Report: US military going rogue for online content

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Report: US military going rogue for online content

Tue Jan 19, 2010 @ 05:26PM PST

By Eriq Gardner

Iraq-iran-base-us-military-custom There's been a lot of heated debate lately about copyright laws and Hollywood's reaction to file-sharing on digital networks.

Industry veterans are accustomed to sticking up for the rights of content owners and usually take heated rhetoric with grace. But not every day do they see a story so incendiary it questions their patriotism.

According to a report, US soldiers stationed oversees can't get online movies and music from legitimate services because of IP address blocks intended to control the way that foreigners access US media. As a result, many uniformed military members have supposedly pleaded with the RIAA and MPAA to get involved and help them out. Allegedly, these pleas have been ignored, and military members are coordinating a "campaign" to download as much music and movies as possible from BitTorrent and other P2P software clients.

If true, this would be an incredible story. RIAA spokesperson Cara Duckworth could hardly believe her ears about the report from what she calls "notoriously anti-content providers" who "write this crap so that folks will believe it." Needless to say, Duckworth says the report is untrue.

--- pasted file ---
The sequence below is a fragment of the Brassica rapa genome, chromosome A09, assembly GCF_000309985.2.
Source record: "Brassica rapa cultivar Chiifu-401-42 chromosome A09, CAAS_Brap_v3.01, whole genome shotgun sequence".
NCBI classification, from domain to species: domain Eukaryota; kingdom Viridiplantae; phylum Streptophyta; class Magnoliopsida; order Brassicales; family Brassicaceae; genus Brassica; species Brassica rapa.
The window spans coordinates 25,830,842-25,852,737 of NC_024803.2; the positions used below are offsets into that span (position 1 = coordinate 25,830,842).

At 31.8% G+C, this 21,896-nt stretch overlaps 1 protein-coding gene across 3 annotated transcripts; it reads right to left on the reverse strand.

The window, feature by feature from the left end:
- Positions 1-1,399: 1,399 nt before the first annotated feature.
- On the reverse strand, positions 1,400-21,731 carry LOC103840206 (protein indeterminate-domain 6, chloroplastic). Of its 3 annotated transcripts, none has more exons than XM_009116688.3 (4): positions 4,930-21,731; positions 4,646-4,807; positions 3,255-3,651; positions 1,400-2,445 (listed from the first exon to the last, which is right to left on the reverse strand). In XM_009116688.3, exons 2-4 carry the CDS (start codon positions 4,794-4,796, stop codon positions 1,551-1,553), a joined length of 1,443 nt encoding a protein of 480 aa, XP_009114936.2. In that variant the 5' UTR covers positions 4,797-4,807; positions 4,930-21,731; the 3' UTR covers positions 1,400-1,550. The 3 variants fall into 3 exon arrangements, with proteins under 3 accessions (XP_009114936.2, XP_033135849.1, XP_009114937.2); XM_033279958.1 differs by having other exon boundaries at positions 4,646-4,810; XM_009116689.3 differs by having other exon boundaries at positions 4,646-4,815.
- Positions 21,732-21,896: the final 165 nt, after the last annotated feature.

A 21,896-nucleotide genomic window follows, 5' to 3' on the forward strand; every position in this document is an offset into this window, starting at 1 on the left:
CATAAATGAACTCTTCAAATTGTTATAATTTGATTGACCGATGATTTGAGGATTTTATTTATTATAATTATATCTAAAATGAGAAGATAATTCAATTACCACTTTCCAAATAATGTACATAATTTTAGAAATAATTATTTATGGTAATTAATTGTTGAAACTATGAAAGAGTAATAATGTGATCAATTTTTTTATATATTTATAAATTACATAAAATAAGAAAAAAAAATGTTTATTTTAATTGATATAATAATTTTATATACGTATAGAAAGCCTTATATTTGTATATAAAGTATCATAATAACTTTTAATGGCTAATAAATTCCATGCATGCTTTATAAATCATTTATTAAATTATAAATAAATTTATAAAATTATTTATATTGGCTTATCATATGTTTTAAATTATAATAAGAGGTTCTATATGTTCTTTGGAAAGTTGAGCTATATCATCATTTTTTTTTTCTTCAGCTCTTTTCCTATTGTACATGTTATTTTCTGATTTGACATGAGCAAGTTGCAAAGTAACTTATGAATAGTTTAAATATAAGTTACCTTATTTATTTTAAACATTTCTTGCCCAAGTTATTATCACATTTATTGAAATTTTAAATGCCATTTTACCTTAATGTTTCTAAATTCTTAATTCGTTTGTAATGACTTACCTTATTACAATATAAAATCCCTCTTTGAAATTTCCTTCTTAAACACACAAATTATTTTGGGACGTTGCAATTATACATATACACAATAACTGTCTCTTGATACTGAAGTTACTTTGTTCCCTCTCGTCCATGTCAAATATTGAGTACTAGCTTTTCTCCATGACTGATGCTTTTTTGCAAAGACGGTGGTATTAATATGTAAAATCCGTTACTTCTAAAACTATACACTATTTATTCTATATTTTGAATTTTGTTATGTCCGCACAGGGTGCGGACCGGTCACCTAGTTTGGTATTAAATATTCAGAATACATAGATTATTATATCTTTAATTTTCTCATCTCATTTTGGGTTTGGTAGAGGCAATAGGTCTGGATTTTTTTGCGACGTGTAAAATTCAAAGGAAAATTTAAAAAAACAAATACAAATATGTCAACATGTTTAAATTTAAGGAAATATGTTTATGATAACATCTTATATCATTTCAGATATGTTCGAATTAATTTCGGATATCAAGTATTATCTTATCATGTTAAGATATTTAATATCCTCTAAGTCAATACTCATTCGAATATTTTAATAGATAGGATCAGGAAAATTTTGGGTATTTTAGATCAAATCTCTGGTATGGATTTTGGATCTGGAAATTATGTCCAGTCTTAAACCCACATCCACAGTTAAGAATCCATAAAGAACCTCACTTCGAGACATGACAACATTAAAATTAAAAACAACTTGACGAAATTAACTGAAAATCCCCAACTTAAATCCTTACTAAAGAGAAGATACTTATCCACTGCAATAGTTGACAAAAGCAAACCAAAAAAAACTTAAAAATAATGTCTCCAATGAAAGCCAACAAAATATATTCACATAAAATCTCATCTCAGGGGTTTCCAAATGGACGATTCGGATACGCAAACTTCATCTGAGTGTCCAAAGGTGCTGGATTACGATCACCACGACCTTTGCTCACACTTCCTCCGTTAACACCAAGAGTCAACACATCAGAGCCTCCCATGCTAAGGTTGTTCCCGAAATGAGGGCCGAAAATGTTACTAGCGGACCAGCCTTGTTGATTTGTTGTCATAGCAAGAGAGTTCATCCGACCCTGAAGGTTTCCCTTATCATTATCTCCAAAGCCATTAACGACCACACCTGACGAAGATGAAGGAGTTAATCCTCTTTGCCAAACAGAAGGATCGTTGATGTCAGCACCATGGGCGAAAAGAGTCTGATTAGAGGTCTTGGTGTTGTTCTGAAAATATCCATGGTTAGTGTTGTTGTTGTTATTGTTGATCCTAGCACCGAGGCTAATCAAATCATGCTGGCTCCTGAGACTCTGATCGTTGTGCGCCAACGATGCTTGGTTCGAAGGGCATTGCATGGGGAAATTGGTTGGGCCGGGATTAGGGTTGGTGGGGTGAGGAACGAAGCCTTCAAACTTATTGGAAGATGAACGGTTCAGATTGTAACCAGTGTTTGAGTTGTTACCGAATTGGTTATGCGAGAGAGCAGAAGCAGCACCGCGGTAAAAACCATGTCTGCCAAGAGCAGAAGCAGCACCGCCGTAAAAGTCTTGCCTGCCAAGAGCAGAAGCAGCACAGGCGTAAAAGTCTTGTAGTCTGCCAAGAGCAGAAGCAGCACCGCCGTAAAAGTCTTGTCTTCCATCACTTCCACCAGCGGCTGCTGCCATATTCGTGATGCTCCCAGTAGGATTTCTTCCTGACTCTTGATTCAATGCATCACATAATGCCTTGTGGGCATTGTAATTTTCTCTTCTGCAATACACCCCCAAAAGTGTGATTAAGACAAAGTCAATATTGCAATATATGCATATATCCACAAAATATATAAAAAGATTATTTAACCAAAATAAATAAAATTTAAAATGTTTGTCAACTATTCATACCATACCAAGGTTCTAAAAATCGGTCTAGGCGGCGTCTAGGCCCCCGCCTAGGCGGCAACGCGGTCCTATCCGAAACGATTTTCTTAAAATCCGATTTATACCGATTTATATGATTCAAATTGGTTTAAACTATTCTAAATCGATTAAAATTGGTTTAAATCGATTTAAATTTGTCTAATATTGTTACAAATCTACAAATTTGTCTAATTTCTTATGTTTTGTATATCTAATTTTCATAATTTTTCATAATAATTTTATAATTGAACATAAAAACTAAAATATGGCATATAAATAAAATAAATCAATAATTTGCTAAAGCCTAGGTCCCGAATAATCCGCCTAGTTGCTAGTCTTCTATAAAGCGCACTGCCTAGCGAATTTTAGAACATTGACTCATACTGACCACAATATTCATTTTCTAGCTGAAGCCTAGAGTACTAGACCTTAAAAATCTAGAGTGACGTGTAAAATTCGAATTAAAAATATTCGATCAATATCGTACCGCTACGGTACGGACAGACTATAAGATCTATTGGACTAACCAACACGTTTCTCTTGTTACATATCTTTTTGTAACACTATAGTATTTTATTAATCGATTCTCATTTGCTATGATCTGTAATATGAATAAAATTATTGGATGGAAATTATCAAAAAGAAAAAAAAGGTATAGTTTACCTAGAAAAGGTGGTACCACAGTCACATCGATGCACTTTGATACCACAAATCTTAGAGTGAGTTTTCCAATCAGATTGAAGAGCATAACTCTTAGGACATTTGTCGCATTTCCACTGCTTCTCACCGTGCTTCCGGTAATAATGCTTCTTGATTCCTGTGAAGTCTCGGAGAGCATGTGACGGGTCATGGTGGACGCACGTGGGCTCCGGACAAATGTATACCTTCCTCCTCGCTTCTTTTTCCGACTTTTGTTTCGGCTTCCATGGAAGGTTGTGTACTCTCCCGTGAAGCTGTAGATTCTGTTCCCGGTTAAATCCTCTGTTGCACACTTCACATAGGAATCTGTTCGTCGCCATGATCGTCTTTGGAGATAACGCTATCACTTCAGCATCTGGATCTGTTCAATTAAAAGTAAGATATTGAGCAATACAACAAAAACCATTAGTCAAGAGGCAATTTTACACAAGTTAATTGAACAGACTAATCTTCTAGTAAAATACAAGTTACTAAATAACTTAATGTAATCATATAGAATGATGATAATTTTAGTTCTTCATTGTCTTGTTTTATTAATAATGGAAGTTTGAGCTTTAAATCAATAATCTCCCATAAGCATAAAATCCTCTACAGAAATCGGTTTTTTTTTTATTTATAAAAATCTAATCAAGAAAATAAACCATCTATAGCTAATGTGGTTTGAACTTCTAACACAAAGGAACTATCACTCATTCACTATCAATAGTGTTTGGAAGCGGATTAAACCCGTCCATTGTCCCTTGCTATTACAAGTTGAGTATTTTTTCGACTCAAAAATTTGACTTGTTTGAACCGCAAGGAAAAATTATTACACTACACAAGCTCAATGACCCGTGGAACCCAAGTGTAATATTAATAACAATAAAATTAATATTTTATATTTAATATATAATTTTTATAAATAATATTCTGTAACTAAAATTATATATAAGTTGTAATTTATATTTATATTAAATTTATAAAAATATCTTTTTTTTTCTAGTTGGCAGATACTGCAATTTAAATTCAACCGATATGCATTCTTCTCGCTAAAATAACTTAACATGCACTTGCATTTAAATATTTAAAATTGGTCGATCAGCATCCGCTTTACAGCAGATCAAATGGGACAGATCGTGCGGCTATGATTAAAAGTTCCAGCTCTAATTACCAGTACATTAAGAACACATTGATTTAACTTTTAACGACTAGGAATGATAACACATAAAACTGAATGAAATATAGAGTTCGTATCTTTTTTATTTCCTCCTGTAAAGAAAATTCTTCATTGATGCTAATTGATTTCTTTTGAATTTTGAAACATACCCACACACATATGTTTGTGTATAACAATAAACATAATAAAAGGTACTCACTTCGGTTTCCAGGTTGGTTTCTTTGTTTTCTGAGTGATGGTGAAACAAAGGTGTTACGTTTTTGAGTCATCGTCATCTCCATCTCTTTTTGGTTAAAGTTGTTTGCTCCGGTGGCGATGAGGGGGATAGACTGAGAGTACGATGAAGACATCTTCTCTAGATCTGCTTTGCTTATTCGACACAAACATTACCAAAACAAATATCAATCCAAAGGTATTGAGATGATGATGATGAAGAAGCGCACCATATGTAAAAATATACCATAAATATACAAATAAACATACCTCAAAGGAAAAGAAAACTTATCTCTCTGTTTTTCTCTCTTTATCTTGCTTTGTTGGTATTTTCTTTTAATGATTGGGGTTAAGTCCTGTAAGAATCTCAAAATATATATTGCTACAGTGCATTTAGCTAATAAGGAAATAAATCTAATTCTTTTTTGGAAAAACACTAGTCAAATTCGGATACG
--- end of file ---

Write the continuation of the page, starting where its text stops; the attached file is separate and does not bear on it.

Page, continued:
"We've never heard of this," she says. "Regardless, it is the service operators and not the content providers who are responsible for any location restrictions required by their licenses. In fact, enabling fans' access to legitimate music sites in a quick and convenient manner is in the best interest of the U.S. music labels that we represent."
 
If service operators like the ones mentioned in the report — Netflix, Amazon and others — are the ones controlling IP blocks, and are doing so without any contractual obligation, the industry associations deserve a pass. We'll continue to look into this situation and update if necessary. 

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The Hollywood Reporter
The Hollywood Reporter, Esq. blog focuses on how the entertainment and media industries are impacted and influenced by the law. It is edited by Matthew Belloni with contributions from veteran legal reporter Eriq Gardner and others. Before joining The Hollywood Reporter, Belloni was a lawyer at an entertainment litigation firm in Los Angeles. He writes a column for THR devoted to entertainment law. Gardner is a New York-based writer and legal journalist. Send tips or comments to Matthew.Belloni@thr.com

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